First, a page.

Teens use STEM to combat ocean pollution and microplastics in hackathon for Hong Kong students

Top designs include a robot that collects waste on beaches, and a prototype that filters pollutants from seawater

Joanne Ma |

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This team of students that came mostly from Good Hope School made a prototype to filter microplastics from seawater.

Each year, local students team up with students across Asia at the Sun Life x Young Post  International Stemathon 2019, which took place this year on March 28 and 29, to come up with viable solutions to real-life problems. This year’s theme was “Ocean Protection”.

The winning team was from St Margaret’s Co-educational English Secondary and Primary School. They created an automatic robot that collects plastic waste on beaches because they believe the rubbish left on beaches will end up in the sea.

“As oceans cover a lot of the area of the Earth and has the most diverse ecosystem, and since we are another inhabitant of Earth, we have the responsibility try our very best to protect it,” says Perry Law, 16, a member of the winning team. He adds he was surprised that his group won because they saw many other teams with amazing ideas.

One of those ideas came from the first runners-up from a team that were mostly students from Good Hope School. While the winning team’s robot quickly performs a task that humans can do, the team that came second focused on a material that is invisible to the human eye.

Microplastic pollution has become a widespread issue in recent years. There is a growing concern that the tiny plastic particles found in the world’s oceans are not only being eaten by fish and other sea creatures, but, because we are on top of the food chain, also by us.

One of the team’s members, Good Hope School student Stephanie Cho Sui-ching tells Young Post that marine pollution has a big impact on our daily lives. Seeing that, they invented a device that collect and destroy microplastics.

The group was inspired by an Instagram post about a rubbish bin designed to collect rubbish in the sea. “Rather than gathering rubbish, we thought we could change something and reduce microplastics instead,” Stephanie says.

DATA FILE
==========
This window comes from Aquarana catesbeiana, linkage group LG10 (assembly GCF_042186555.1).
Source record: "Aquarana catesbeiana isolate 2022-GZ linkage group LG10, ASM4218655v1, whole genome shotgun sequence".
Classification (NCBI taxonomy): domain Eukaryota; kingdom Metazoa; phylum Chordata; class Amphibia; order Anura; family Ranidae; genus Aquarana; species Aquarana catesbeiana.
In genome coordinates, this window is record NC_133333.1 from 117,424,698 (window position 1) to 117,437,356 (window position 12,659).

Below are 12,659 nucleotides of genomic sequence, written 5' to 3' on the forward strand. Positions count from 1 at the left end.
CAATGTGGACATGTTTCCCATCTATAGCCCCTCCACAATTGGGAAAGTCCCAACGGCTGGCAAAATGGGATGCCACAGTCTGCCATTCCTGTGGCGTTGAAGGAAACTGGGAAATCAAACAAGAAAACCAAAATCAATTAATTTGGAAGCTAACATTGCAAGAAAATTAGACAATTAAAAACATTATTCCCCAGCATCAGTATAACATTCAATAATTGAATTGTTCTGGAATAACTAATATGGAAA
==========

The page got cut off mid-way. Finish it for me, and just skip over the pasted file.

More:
In the 30 hours they were given, the team were able to build a prototype, which they made out of basic art and craft supplies, LED lights, and sound-emitting devices.

Here’s how it works: once the collector is placed in the sea, the water pump inside the collector would direct the seawater, together with the microplastics, into the machine. To prevent the machine from sucking in any unsuspecting marine animals, a bass speaker was installed under the collector that would emit sounds at 20 to 500 hertz (a measurement of audio frequency) to scare away animals.

All the participants of the Sun Life x Young Post International Stemathon had 30 hours to make their prototype.
Photo: Joanne Ma/SCMP

After doing some research online about the advantages and disadvantages for different barriers to deter animals, they went with the speaker as it would cause less harm to sea creatures in the area.

The collected water would then flow into a conveyor belt made of nylon mesh filters, with holes that are 0.3 millimetres wide. The water that passes through the filter would go back into the sea through a pipe.

Any microplastics caught by the filter would travel down the belt and into a container. When the container becomes full, a sensor would turn on an attached GPS. This would then allow the collector to find its own way to a collection point where people could empty it out and put it back into use again. The motors on the machine that allow it to move and travel are powered by solar panels.

The team’s plan doesn’t end there. A 2017 report by a scientist found that wax worm caterpillars might be able to break down polythene into carbon dioxide instead of even smaller bits of plastic. That’s why the team said the final step in the process would be to use wax worm enzymes to convert the collected microplastics into water and carbon dioxide.

The team members did their best to make sure their machine didn’t cause harm to sea animals.

The first runners-up team composed mainly of Good Hope School pose for a photo.
Photo: Joanne Ma/SCMP

For example, the team did some online research about the advantages and disadvantages

about the different barriers they could use to keep animals away from their machine.

“Other measures, like [using] bright lights or an electrical barrier, would cause more damage to the fish and may even kill them,” explains fellow student Christy Fung Kai-tung, 15.

Christy recalls that one of the biggest challenges they faced was that they didn’t have enough time to stick every component of their prototype together for their presentation. “We thought it would still work if we just demonstrated our prototype, part by part,” she says, adding they hoped it would look as if they deliberately separated the prototype into smaller parts for a simpler, clearer showcase.

Moira Lopez, a fellow team member from the Philippines, says she’s always been interested in environmental conservation. She says that, as an agricultural country, the Philippines is directly affected by many environmental problems, but that people living in cities in other parts of the world should care, too.

We’re all in this ecosystem and the same circle of life,” says the 17-year-old.

“If we don’t look after our planet, in the long run, things are not going to look good.”

This event was sponsored by Sun Life Financial and organised by Young Post.

Edited by Nicole Moraleda

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